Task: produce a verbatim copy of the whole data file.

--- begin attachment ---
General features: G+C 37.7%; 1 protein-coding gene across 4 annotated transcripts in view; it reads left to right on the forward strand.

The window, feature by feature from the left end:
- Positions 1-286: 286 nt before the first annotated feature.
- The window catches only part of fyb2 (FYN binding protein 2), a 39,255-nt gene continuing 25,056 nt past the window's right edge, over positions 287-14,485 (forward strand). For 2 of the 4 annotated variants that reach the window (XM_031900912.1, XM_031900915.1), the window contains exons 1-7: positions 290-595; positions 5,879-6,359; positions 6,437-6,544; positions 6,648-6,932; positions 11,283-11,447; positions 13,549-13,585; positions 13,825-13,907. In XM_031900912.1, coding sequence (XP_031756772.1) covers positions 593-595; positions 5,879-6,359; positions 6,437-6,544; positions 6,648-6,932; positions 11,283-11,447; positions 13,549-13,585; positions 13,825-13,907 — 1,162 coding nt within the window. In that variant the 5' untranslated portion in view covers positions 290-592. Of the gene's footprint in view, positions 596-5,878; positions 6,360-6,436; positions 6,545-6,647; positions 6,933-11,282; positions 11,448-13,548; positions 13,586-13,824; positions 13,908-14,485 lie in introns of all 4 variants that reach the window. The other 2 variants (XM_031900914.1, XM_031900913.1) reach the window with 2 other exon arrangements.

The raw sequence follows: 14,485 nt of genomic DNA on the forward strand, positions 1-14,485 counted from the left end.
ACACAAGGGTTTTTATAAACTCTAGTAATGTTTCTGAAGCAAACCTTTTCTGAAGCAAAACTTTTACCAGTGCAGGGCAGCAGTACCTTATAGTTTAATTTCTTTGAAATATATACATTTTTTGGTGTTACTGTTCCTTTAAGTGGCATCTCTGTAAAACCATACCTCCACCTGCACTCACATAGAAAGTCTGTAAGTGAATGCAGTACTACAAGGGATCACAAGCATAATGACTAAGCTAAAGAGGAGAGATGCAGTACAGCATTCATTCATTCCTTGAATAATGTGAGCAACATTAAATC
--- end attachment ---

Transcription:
General features: G+C 37.7%; 1 protein-coding gene across 4 annotated transcripts in view; it reads left to right on the forward strand.

The window, feature by feature from the left end:
- Positions 1-286: 286 nt before the first annotated feature.
- The window catches only part of fyb2 (FYN binding protein 2), a 39,255-nt gene continuing 25,056 nt past the window's right edge, over positions 287-14,485 (forward strand). For 2 of the 4 annotated variants that reach the window (XM_031900912.1, XM_031900915.1), the window contains exons 1-7: positions 290-595; positions 5,879-6,359; positions 6,437-6,544; positions 6,648-6,932; positions 11,283-11,447; positions 13,549-13,585; positions 13,825-13,907. In XM_031900912.1, coding sequence (XP_031756772.1) covers positions 593-595; positions 5,879-6,359; positions 6,437-6,544; positions 6,648-6,932; positions 11,283-11,447; positions 13,549-13,585; positions 13,825-13,907 — 1,162 coding nt within the window. In that variant the 5' untranslated portion in view covers positions 290-592. Of the gene's footprint in view, positions 596-5,878; positions 6,360-6,436; positions 6,545-6,647; positions 6,933-11,282; positions 11,448-13,548; positions 13,586-13,824; positions 13,908-14,485 lie in introns of all 4 variants that reach the window. The other 2 variants (XM_031900914.1, XM_031900913.1) reach the window with 2 other exon arrangements.

The raw sequence follows: 14,485 nt of genomic DNA on the forward strand, positions 1-14,485 counted from the left end.
ACACAAGGGTTTTTATAAACTCTAGTAATGTTTCTGAAGCAAACCTTTTCTGAAGCAAAACTTTTACCAGTGCAGGGCAGCAGTACCTTATAGTTTAATTTCTTTGAAATATATACATTTTTTGGTGTTACTGTTCCTTTAAGTGGCATCTCTGTAAAACCATACCTCCACCTGCACTCACATAGAAAGTCTGTAAGTGAATGCAGTACTACAAGGGATCACAAGCATAATGACTAAGCTAAAGAGGAGAGATGCAGTACAGCATTCATTCATTCCTTGAATAATGTGAGCAACATTAAATC